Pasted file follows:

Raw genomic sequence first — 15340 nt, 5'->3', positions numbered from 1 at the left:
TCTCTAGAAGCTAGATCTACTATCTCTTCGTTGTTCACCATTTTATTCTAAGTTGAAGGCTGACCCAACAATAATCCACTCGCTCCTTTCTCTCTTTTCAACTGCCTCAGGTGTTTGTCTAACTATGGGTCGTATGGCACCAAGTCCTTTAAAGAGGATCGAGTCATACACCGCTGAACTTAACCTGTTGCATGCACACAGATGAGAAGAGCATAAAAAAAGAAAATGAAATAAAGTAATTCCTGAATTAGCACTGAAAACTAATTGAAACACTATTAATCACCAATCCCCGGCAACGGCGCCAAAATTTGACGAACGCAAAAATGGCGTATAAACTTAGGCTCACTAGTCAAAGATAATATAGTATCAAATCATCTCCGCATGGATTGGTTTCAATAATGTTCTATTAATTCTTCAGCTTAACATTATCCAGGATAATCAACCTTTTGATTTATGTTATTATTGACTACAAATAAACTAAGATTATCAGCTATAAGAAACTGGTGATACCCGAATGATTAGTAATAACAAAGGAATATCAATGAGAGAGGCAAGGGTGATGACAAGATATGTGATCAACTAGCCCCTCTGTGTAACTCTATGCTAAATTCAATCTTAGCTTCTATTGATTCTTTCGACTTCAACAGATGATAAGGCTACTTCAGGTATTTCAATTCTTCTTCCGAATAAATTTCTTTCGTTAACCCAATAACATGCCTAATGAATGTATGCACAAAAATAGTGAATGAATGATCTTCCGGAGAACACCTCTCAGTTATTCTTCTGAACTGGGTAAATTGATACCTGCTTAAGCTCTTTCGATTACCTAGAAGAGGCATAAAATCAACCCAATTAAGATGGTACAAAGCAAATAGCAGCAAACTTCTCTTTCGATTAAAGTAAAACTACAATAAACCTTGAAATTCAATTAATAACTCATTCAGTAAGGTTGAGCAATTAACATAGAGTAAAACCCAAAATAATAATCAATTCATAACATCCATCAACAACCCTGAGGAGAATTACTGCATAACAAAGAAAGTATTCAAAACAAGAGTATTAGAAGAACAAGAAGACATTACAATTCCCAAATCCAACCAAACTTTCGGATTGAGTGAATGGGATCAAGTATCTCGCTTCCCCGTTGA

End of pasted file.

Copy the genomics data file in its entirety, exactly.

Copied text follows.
Raw genomic sequence first — 15340 nt, 5'->3', positions numbered from 1 at the left:
TCTCTAGAAGCTAGATCTACTATCTCTTCGTTGTTCACCATTTTATTCTAAGTTGAAGGCTGACCCAACAATAATCCACTCGCTCCTTTCTCTCTTTTCAACTGCCTCAGGTGTTTGTCTAACTATGGGTCGTATGGCACCAAGTCCTTTAAAGAGGATCGAGTCATACACCGCTGAACTTAACCTGTTGCATGCACACAGATGAGAAGAGCATAAAAAAAGAAAATGAAATAAAGTAATTCCTGAATTAGCACTGAAAACTAATTGAAACACTATTAATCACCAATCCCCGGCAACGGCGCCAAAATTTGACGAACGCAAAAATGGCGTATAAACTTAGGCTCACTAGTCAAAGATAATATAGTATCAAATCATCTCCGCATGGATTGGTTTCAATAATGTTCTATTAATTCTTCAGCTTAACATTATCCAGGATAATCAACCTTTTGATTTATGTTATTATTGACTACAAATAAACTAAGATTATCAGCTATAAGAAACTGGTGATACCCGAATGATTAGTAATAACAAAGGAATATCAATGAGAGAGGCAAGGGTGATGACAAGATATGTGATCAACTAGCCCCTCTGTGTAACTCTATGCTAAATTCAATCTTAGCTTCTATTGATTCTTTCGACTTCAACAGATGATAAGGCTACTTCAGGTATTTCAATTCTTCTTCCGAATAAATTTCTTTCGTTAACCCAATAACATGCCTAATGAATGTATGCACAAAAATAGTGAATGAATGATCTTCCGGAGAACACCTCTCAGTTATTCTTCTGAACTGGGTAAATTGATACCTGCTTAAGCTCTTTCGATTACCTAGAAGAGGCATAAAATCAACCCAATTAAGATGGTACAAAGCAAATAGCAGCAAACTTCTCTTTCGATTAAAGTAAAACTACAATAAACCTTGAAATTCAATTAATAACTCATTCAGTAAGGTTGAGCAATTAACATAGAGTAAAACCCAAAATAATAATCAATTCATAACATCCATCAACAACCCTGAGGAGAATTACTGCATAACAAAGAAAGTATTCAAAACAAGAGTATTAGAAGAACAAGAAGACATTACAATTCCCAAATCCAACCAAACTTTCGGATTGAGTGAATGGGATCAAGTATCTCGCTTCCCCGTTGA